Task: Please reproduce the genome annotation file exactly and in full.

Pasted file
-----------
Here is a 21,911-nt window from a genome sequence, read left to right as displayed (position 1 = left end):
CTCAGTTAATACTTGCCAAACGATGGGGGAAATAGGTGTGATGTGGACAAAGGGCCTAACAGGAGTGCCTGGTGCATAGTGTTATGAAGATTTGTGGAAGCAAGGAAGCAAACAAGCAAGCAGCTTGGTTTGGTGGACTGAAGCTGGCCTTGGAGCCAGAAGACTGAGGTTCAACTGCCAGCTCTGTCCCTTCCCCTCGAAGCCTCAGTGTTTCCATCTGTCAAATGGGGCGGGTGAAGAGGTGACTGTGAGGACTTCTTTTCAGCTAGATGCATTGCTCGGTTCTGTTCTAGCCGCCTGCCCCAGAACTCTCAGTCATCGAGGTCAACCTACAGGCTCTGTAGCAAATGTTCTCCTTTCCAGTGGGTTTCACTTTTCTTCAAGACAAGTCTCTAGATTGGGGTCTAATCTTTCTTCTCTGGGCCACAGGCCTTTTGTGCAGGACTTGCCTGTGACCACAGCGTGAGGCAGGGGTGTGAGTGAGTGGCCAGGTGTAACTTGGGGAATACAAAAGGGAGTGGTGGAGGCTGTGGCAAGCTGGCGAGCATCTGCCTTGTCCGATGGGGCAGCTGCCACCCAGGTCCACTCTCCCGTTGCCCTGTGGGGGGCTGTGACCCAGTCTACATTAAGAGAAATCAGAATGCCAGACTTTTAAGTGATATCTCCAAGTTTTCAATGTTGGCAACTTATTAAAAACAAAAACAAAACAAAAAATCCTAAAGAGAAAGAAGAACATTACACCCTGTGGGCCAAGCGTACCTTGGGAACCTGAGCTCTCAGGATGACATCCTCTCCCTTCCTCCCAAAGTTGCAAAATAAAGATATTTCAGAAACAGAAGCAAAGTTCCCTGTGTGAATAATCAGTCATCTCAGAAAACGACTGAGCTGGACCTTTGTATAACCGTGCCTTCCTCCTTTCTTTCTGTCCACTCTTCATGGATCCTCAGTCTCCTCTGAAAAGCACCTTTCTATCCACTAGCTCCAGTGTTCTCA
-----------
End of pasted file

Here is a 21,911-nt window from a genome sequence, read left to right as displayed (position 1 = left end):
CTCAGTTAATACTTGCCAAACGATGGGGGAAATAGGTGTGATGTGGACAAAGGGCCTAACAGGAGTGCCTGGTGCATAGTGTTATGAAGATTTGTGGAAGCAAGGAAGCAAACAAGCAAGCAGCTTGGTTTGGTGGACTGAAGCTGGCCTTGGAGCCAGAAGACTGAGGTTCAACTGCCAGCTCTGTCCCTTCCCCTCGAAGCCTCAGTGTTTCCATCTGTCAAATGGGGCGGGTGAAGAGGTGACTGTGAGGACTTCTTTTCAGCTAGATGCATTGCTCGGTTCTGTTCTAGCCGCCTGCCCCAGAACTCTCAGTCATCGAGGTCAACCTACAGGCTCTGTAGCAAATGTTCTCCTTTCCAGTGGGTTTCACTTTTCTTCAAGACAAGTCTCTAGATTGGGGTCTAATCTTTCTTCTCTGGGCCACAGGCCTTTTGTGCAGGACTTGCCTGTGACCACAGCGTGAGGCAGGGGTGTGAGTGAGTGGCCAGGTGTAACTTGGGGAATACAAAAGGGAGTGGTGGAGGCTGTGGCAAGCTGGCGAGCATCTGCCTTGTCCGATGGGGCAGCTGCCACCCAGGTCCACTCTCCCGTTGCCCTGTGGGGGGCTGTGACCCAGTCTACATTAAGAGAAATCAGAATGCCAGACTTTTAAGTGATATCTCCAAGTTTTCAATGTTGGCAACTTATTAAAAACAAAAACAAAACAAAAAATCCTAAAGAGAAAGAAGAACATTACACCCTGTGGGCCAAGCGTACCTTGGGAACCTGAGCTCTCAGGATGACATCCTCTCCCTTCCTCCCAAAGTTGCAAAATAAAGATATTTCAGAAACAGAAGCAAAGTTCCCTGTGTGAATAATCAGTCATCTCAGAAAACGACTGAGCTGGACCTTTGTATAACCGTGCCTTCCTCCTTTCTTTCTGTCCACTCTTCATGGATCCTCAGTCTCCTCTGAAAAGCACCTTTCTATCCACTAGCTCCAGTGTTCTCA